Shock and awe - A Sparks short story
“Come on in!” bellowed the beaver from inside his workshop.
The shop’s garage door screamed to a halt three quarters of the way up. The skinny gecko was convinced it would drop on him if he tried to duck under it.
“Needs a bit of oil,” the beaver mused, lifting his welding mask and looking up at the diagonal garage door. He gripped the straps of his overalls and flashed his ample front teeth at the gecko in an easy grin. “It’ll hold, though, bud. Don’t be shy.”
Spottie (so named for the dark spots on his yellow scales) wrung his hands, eyeing up the giant chunk of metal above him. He took a deep breath before scampering under the garage door over to the beaver. Somehow he didn’t get squished.
Unfortunately, the workshop’s interior was far more dangerous.
Auto-turrets from every corner and the tops of every workbench swiveled to face him. Their long barrels knocked over piles of scrap and chunks of wood and the occasional gleaming power crystal. Spottie licked his eyes to clean them, making sure he was seeing this right.
“Oh, don’t worry ‘bout the turrets,” the beaver said. “They sure are friendly, eh?” He waved his arm and the wood-and-metal turrets followed his movement. It was then that Spottie noticed the beaver’s left arm was made of metal.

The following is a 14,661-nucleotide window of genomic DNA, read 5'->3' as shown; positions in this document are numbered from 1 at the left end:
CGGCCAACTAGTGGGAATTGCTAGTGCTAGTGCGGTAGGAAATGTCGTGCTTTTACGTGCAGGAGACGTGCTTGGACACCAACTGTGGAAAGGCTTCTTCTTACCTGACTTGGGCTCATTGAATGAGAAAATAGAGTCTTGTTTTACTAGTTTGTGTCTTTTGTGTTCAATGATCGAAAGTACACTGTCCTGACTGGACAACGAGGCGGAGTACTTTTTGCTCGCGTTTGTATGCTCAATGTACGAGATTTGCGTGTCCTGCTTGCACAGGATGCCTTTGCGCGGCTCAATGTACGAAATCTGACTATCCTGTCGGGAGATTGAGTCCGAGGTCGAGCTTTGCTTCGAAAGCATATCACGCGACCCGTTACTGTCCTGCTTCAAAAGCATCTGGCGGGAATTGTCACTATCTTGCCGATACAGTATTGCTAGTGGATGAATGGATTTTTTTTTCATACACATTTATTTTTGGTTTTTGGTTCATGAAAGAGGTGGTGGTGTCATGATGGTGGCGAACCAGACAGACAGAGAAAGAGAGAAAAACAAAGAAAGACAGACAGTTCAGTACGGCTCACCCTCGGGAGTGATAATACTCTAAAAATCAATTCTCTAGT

This was a mistake, Spottie thought. The turrets may have looked warped and rickety, but they could follow movement to a T. He just wanted to finish his business and get out.
“You’re looking for a mercenary, is that right?” the beaver asked.
“Y-yes, that’s right,” said Spottie, trying not to look at all the dangerous weaponry. “I’m traveling to Valoria soon with some goods I need protected.”
“Lot of pirates and thieves along the western coast,” the beaver said, nodding. “They like to pray on those traveling through Everia, so protection is a good idea. Sparks’s the name.”
The beaver took off his oil-stained leather work glove and extended a paw. Spottie reluctantly reached out to shake it, but a sharp SNAP of static turned his hand instantly numb.
He recoiled and cried out in surprise. Sparks let out a deep belly laugh.
“Get’s ‘em every time!” he chortled. “Sorry, bud. Couldn’t resist. Got a bit of a Sparks to me, eh?”